Interferometers with no recycling, or power recycling only (no mirror M3 in Figure 1), are very sensitive to distortions. Distorted light easily escapes the system via the beam splitter, and is absorbed in the photodetection system. This reduces the signal to noise ratio (S/N) in 2 ways: firstly, less power circulating in the power recycling cavity reduces the instrument's signal response; secondly, extra light on the photodetectors increases shot noise. This is in contrast to simple 2 mirror cavities. Simple cavities tend to be relatively tolerant to distortions because higher order modes must reflect off low transmission mirrors. There is therefore a tendency for such light to be trapped in the cavity, provided the distorted modes are non-resonant.

Figure 1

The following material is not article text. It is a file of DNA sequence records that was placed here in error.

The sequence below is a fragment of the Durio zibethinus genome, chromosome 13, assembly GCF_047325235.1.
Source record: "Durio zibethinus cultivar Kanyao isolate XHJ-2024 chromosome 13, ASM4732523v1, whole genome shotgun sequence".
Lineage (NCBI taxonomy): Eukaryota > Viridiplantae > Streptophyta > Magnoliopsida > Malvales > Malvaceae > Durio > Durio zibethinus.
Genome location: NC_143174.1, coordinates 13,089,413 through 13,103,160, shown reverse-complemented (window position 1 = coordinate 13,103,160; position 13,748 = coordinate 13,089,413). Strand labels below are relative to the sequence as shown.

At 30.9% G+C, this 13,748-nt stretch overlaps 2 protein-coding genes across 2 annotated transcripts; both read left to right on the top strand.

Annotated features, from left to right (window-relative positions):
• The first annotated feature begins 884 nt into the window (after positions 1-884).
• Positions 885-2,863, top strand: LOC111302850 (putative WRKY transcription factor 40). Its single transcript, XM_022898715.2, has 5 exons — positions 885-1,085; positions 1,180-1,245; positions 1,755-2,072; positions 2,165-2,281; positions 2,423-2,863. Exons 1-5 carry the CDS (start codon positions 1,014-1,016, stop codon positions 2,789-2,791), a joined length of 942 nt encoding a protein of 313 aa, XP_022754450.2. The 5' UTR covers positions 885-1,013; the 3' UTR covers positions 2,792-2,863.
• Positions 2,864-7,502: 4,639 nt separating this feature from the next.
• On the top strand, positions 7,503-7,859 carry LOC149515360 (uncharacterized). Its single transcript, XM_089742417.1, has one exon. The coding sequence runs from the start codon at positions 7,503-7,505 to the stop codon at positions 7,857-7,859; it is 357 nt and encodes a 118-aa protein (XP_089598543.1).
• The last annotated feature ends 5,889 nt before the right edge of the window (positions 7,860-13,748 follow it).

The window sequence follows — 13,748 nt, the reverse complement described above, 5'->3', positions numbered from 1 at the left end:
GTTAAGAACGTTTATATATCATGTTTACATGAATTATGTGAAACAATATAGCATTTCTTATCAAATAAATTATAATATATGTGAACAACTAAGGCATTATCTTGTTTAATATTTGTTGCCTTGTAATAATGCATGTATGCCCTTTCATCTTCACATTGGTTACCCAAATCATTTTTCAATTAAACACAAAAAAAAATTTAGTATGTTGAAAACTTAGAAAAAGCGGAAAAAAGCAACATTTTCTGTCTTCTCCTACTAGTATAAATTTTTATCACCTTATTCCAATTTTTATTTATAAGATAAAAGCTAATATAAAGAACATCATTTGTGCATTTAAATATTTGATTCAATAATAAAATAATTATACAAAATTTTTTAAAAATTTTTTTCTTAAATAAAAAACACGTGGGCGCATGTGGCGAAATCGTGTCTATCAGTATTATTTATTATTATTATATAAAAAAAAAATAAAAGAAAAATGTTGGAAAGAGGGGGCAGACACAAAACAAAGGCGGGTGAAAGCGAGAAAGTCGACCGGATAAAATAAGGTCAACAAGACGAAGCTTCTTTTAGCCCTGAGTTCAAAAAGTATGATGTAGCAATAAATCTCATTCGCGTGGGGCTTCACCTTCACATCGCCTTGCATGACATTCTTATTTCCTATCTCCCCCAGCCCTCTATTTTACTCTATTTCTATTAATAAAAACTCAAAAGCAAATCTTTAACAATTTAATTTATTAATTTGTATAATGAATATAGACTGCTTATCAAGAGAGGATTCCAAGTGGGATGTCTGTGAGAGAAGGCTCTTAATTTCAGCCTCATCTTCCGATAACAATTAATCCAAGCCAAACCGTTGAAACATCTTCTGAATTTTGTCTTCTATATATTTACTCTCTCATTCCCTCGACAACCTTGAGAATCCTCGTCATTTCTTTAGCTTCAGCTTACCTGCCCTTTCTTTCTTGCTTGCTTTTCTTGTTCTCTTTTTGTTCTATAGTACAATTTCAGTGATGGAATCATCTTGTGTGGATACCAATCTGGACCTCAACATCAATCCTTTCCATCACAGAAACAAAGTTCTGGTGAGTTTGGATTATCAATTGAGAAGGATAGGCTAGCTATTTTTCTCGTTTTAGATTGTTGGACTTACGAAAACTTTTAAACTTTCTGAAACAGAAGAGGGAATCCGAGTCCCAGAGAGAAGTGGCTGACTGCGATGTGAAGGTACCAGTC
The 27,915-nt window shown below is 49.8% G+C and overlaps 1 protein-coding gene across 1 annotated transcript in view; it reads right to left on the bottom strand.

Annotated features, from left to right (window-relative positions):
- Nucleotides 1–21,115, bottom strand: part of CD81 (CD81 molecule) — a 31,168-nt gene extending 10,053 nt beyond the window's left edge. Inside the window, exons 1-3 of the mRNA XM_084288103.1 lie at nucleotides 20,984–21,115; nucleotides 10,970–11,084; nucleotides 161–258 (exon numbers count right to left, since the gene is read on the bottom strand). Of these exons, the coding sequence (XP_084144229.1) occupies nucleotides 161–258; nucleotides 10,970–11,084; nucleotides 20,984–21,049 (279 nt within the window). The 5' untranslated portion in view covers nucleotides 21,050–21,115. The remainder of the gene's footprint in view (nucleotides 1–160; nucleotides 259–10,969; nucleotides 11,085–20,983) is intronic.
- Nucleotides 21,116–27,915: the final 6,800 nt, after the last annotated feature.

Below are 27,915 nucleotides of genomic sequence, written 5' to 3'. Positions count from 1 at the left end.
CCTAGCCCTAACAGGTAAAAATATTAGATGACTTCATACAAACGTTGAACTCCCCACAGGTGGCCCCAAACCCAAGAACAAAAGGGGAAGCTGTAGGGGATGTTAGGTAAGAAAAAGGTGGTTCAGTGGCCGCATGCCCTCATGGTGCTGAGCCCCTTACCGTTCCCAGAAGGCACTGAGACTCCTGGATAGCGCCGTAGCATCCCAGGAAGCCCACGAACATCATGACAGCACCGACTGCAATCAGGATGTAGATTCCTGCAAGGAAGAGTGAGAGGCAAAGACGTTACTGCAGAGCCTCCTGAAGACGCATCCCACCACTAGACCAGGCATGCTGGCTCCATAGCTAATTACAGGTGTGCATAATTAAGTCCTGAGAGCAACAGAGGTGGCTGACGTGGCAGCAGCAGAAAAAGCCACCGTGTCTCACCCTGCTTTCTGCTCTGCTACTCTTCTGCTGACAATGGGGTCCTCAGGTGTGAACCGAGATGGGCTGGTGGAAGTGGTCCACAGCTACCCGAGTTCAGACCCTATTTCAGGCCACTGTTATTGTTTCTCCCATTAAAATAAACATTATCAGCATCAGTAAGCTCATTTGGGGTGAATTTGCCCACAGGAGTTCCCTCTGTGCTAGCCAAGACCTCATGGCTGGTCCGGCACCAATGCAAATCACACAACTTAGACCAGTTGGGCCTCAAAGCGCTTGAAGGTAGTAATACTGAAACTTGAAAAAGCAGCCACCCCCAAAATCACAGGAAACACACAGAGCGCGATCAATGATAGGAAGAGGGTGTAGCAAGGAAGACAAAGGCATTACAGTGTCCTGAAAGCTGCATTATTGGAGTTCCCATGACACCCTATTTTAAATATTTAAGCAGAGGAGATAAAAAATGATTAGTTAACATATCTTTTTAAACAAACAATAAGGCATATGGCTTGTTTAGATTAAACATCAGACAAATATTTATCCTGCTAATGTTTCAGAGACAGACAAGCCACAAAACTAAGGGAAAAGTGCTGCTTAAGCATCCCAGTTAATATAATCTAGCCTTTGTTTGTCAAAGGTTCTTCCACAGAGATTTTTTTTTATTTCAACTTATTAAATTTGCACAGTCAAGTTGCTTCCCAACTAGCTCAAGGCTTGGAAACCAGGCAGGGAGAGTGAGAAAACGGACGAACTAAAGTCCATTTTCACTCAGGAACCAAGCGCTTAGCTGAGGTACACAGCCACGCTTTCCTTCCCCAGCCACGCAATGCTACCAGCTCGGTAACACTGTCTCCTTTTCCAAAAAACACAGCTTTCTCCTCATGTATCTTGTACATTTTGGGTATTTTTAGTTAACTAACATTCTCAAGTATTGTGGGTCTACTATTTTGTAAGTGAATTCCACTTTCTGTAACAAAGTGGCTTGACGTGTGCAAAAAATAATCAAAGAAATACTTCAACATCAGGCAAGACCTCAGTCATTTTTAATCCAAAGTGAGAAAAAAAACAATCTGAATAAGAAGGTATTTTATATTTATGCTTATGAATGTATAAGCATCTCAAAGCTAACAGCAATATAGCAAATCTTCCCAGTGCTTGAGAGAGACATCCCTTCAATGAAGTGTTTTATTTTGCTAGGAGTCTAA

This situation is dramatically altered when tuned dual recycling is employed. Meers and Strain proposed that with the introduction of mirror M3, (see Figure 1), much of the distorted light will be reflected back into the interferometer, with the reduction in transmission to the photodetection system being related to the transmittivity T3 of mirror M3 and the resonance condition of this light in the split cavity formed by mirror M3 with the reflecting elements in the interferometer arms (Fabry-Perots (FPs) or delay lines (DL) in Figure 1). This split cavity is known as the signal recycling cavity (SRC). The reflected light can reenter the power recycling cavity (PRC), the split cavity formed by mirror M0 with the reflecting elements in the arms, contributing to the formation of a new normal mode for the system and maintaining the circulating power level. Such behaviour has been coined wavefront healing. Benchtop experiments using an interferometer with no arm FPs, support this scenario in the case of broadband dual recycling. The predictions have been verified for delay line interferometers with various recycling arrangements, using numerical simulations. At low distortions levels, power leakage can be reduced by more than a factor of 10 using dual recycling. Furthermore, it can be shown that the input mode couples effectively into the PRC, whilst the signal mode can be efficiently extracted. This translates directly into a much greater tolerance of wavefront distortions of tuned dual recycling interferometers compared with power recycling instruments .